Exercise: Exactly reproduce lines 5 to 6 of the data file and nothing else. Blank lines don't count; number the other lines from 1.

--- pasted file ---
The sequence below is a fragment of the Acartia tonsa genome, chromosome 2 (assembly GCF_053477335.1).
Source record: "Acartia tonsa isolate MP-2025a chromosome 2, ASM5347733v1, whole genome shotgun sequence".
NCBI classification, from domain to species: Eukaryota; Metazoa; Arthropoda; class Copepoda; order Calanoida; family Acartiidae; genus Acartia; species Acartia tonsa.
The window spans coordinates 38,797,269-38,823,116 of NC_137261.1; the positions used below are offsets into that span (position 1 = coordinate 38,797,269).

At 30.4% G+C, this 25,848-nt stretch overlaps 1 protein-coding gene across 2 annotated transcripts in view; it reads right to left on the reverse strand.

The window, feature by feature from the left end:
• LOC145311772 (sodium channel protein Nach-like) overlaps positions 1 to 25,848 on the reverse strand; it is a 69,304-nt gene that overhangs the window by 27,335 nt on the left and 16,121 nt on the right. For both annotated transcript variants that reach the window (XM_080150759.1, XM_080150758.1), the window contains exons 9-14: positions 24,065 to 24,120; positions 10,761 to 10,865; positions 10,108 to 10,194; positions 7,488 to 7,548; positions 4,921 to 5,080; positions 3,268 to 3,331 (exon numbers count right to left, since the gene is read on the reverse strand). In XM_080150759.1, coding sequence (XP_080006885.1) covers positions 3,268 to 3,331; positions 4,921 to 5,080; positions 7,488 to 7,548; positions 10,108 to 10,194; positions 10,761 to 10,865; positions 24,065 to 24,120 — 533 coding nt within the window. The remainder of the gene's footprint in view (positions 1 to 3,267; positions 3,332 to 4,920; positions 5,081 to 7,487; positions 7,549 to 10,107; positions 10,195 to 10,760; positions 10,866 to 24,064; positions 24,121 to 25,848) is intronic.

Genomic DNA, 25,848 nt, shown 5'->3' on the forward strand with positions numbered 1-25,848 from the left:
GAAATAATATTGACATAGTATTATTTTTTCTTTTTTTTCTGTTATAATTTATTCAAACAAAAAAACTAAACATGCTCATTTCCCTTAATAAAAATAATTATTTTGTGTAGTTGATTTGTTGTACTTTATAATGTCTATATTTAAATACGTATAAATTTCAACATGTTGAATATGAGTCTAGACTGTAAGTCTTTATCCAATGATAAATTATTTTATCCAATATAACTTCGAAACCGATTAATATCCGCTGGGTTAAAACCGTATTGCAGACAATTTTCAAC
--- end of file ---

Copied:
At 30.4% G+C, this 25,848-nt stretch overlaps 1 protein-coding gene across 2 annotated transcripts in view; it reads right to left on the reverse strand.

The window, feature by feature from the left end: